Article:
Insects have been touted as a food of the future, particularly because of their sustainability benefits.
An excellent source of protein, their production requires far fewer resources than traditional agriculture. Give your mealworm farm about 2 kilograms (4.4 pounds) of feed and you’ll get one kilogram of edible protein; with beef, it would take 10 times as much space and produce 18 times as much greenhouse gas.
In a new opinion piece, scientists have proposed that switching to a diet that incorporates insects could also have additional positive effects on the way we farm.
In the article, the authors discuss the use of waste created by insect production for food and feed, and the benefits the waste could have on growing sustainable crops.
Insect farm byproducts could potentially provide farmers with an organic soil additive that promotes plant growth and impacts the soil microbiome in a way that can promote plant health.
“A new organic soil amendment is emerging from the production of a new source of animal protein, namely the production of insects such as the yellow mealworm (Tenebrio molitor), small mealworm (Alphitobius diaperinus), house cricket (Acheta domesticus), soldier fly (Hermetia illucens), or house fly (Musca domestica) for food and feed,” the authors of the paper state.
The production of insects for food and feed generally results in two by-products: exuviae and insect excreta. Exuviae are the exoskeletons left behind after insects molt, and excreta are essentially insect poop and uneaten insect food; both byproducts could become potential alternatives to conventional fertilizers and pesticides.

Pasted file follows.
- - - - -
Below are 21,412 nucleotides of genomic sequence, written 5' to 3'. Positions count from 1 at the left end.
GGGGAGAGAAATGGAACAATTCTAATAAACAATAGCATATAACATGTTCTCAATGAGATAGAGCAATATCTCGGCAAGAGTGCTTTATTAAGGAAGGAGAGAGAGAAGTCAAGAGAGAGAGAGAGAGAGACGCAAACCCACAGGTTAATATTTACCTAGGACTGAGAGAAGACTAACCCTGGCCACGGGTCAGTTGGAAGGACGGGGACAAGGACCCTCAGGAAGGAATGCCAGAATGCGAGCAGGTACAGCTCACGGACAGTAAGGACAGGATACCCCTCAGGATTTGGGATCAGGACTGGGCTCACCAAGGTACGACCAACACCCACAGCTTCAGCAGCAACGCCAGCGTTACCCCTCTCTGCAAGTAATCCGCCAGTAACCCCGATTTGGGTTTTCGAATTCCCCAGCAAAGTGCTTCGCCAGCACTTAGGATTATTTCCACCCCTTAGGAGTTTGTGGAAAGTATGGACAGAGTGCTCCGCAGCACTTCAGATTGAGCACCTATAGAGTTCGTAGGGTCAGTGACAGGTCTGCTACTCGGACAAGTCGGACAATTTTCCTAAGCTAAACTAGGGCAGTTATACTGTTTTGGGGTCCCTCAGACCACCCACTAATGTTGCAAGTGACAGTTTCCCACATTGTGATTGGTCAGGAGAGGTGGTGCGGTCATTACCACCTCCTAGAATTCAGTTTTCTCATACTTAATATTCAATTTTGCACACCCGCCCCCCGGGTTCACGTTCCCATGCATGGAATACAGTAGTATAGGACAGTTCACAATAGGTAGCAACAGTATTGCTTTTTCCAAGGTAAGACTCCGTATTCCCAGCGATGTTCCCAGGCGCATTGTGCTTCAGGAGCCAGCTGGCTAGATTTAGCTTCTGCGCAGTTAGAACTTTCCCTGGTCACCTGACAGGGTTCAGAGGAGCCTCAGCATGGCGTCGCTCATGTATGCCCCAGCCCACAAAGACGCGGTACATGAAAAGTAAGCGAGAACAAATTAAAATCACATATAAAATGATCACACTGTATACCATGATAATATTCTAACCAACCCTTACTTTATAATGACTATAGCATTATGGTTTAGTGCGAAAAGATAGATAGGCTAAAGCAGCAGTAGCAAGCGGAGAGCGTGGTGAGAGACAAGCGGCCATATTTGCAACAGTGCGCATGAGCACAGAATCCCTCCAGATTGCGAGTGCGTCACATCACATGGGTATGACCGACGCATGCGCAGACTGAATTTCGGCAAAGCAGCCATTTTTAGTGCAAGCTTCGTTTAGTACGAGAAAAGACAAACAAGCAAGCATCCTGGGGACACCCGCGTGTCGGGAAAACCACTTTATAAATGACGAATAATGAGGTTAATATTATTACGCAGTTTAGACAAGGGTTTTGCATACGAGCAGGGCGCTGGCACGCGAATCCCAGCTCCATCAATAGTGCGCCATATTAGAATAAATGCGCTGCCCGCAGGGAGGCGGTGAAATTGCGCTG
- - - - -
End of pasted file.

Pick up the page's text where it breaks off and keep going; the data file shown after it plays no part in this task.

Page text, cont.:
“An important component of insect exuviae is chitin, a high molecular weight amino sugar polysaccharide that is also present in the fungal cell walls and exoskeleton of many crustaceans. Soil amendments containing chitin have been shown to promote plant growth,” the authors note.
“However, there is a set of bacteria that can metabolize chitin, and these microbes help plants be more resistant to diseases and pests,” says Marcel Dicke, a plant biologist at Wageningen University in the Netherlands and co-author of the study. paper.
“When exuviae are added to the soil, populations of these beneficial bacteria increase.”
In addition, adding insect excreta to the soil can promote plant growth because insect excreta are rich in nitrogen, a nutrient that is crucial for plant growth but can be scarce in most soils. Nitrogen is often added to soils in the form of synthetic fertilizer.
“Similarly, adding insect excrement to soil has been shown to provide nitrogen and other nutrients to plants that increase their biomass and nutritional content. Chitin and insect excreta amendments impact the composition of the soil microbiome, which may be an important factor in promoting plant growth and health,” the paper’s authors state.
The researchers also mention the potential of exuviae as a means of pest control. Beneficial soil bacteria that metabolize chitin from exuviae may not only stimulate plant growth, but also cause changes in plant physiology, attracting mutualistic insects.